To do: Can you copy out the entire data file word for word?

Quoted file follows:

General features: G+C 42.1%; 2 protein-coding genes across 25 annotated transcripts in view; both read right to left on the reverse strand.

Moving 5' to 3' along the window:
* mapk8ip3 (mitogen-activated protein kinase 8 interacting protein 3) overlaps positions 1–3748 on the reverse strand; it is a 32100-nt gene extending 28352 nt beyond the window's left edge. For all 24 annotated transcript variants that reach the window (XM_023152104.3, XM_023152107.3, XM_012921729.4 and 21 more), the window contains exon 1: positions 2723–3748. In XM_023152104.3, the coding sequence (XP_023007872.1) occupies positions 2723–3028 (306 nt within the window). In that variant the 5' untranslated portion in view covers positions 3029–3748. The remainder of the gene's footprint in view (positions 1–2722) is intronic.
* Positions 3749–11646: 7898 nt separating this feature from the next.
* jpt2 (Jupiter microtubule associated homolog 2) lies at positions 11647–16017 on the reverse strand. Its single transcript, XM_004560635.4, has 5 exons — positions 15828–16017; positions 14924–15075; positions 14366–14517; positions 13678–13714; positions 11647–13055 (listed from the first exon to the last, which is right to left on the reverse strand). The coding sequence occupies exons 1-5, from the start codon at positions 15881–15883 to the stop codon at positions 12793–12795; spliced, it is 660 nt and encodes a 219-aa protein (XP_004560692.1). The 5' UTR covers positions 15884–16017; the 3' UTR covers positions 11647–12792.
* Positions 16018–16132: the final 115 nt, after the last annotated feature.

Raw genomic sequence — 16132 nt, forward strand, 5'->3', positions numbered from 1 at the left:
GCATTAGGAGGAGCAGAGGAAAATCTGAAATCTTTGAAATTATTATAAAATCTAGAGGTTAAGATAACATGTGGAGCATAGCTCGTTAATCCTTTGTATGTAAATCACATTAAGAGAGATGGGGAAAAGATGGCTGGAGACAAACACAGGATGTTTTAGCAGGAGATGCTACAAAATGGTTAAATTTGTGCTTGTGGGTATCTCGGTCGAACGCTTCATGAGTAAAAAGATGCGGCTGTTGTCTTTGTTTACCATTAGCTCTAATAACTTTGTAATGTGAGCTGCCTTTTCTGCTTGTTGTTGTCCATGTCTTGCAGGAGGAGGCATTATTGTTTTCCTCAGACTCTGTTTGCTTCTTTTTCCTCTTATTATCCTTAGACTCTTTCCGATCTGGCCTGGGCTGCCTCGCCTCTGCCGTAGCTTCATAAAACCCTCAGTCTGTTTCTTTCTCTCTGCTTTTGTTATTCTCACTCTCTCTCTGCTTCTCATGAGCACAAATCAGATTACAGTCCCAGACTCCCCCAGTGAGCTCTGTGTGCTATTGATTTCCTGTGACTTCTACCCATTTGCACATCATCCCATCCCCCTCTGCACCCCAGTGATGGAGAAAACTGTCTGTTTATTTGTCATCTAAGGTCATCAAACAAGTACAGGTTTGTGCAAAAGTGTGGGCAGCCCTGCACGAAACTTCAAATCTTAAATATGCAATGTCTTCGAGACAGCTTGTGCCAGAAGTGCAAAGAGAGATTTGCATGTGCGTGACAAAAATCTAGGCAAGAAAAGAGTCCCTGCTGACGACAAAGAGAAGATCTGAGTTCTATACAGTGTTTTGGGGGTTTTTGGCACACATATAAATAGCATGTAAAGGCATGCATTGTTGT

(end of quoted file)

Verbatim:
General features: G+C 42.1%; 2 protein-coding genes across 25 annotated transcripts in view; both read right to left on the reverse strand.

Moving 5' to 3' along the window:
* mapk8ip3 (mitogen-activated protein kinase 8 interacting protein 3) overlaps positions 1–3748 on the reverse strand; it is a 32100-nt gene extending 28352 nt beyond the window's left edge. For all 24 annotated transcript variants that reach the window (XM_023152104.3, XM_023152107.3, XM_012921729.4 and 21 more), the window contains exon 1: positions 2723–3748. In XM_023152104.3, the coding sequence (XP_023007872.1) occupies positions 2723–3028 (306 nt within the window). In that variant the 5' untranslated portion in view covers positions 3029–3748. The remainder of the gene's footprint in view (positions 1–2722) is intronic.
* Positions 3749–11646: 7898 nt separating this feature from the next.
* jpt2 (Jupiter microtubule associated homolog 2) lies at positions 11647–16017 on the reverse strand. Its single transcript, XM_004560635.4, has 5 exons — positions 15828–16017; positions 14924–15075; positions 14366–14517; positions 13678–13714; positions 11647–13055 (listed from the first exon to the last, which is right to left on the reverse strand). The coding sequence occupies exons 1-5, from the start codon at positions 15881–15883 to the stop codon at positions 12793–12795; spliced, it is 660 nt and encodes a 219-aa protein (XP_004560692.1). The 5' UTR covers positions 15884–16017; the 3' UTR covers positions 11647–12792.
* Positions 16018–16132: the final 115 nt, after the last annotated feature.

Raw genomic sequence — 16132 nt, forward strand, 5'->3', positions numbered from 1 at the left:
GCATTAGGAGGAGCAGAGGAAAATCTGAAATCTTTGAAATTATTATAAAATCTAGAGGTTAAGATAACATGTGGAGCATAGCTCGTTAATCCTTTGTATGTAAATCACATTAAGAGAGATGGGGAAAAGATGGCTGGAGACAAACACAGGATGTTTTAGCAGGAGATGCTACAAAATGGTTAAATTTGTGCTTGTGGGTATCTCGGTCGAACGCTTCATGAGTAAAAAGATGCGGCTGTTGTCTTTGTTTACCATTAGCTCTAATAACTTTGTAATGTGAGCTGCCTTTTCTGCTTGTTGTTGTCCATGTCTTGCAGGAGGAGGCATTATTGTTTTCCTCAGACTCTGTTTGCTTCTTTTTCCTCTTATTATCCTTAGACTCTTTCCGATCTGGCCTGGGCTGCCTCGCCTCTGCCGTAGCTTCATAAAACCCTCAGTCTGTTTCTTTCTCTCTGCTTTTGTTATTCTCACTCTCTCTCTGCTTCTCATGAGCACAAATCAGATTACAGTCCCAGACTCCCCCAGTGAGCTCTGTGTGCTATTGATTTCCTGTGACTTCTACCCATTTGCACATCATCCCATCCCCCTCTGCACCCCAGTGATGGAGAAAACTGTCTGTTTATTTGTCATCTAAGGTCATCAAACAAGTACAGGTTTGTGCAAAAGTGTGGGCAGCCCTGCACGAAACTTCAAATCTTAAATATGCAATGTCTTCGAGACAGCTTGTGCCAGAAGTGCAAAGAGAGATTTGCATGTGCGTGACAAAAATCTAGGCAAGAAAAGAGTCCCTGCTGACGACAAAGAGAAGATCTGAGTTCTATACAGTGTTTTGGGGGTTTTTGGCACACATATAAATAGCATGTAAAGGCATGCATTGTTGT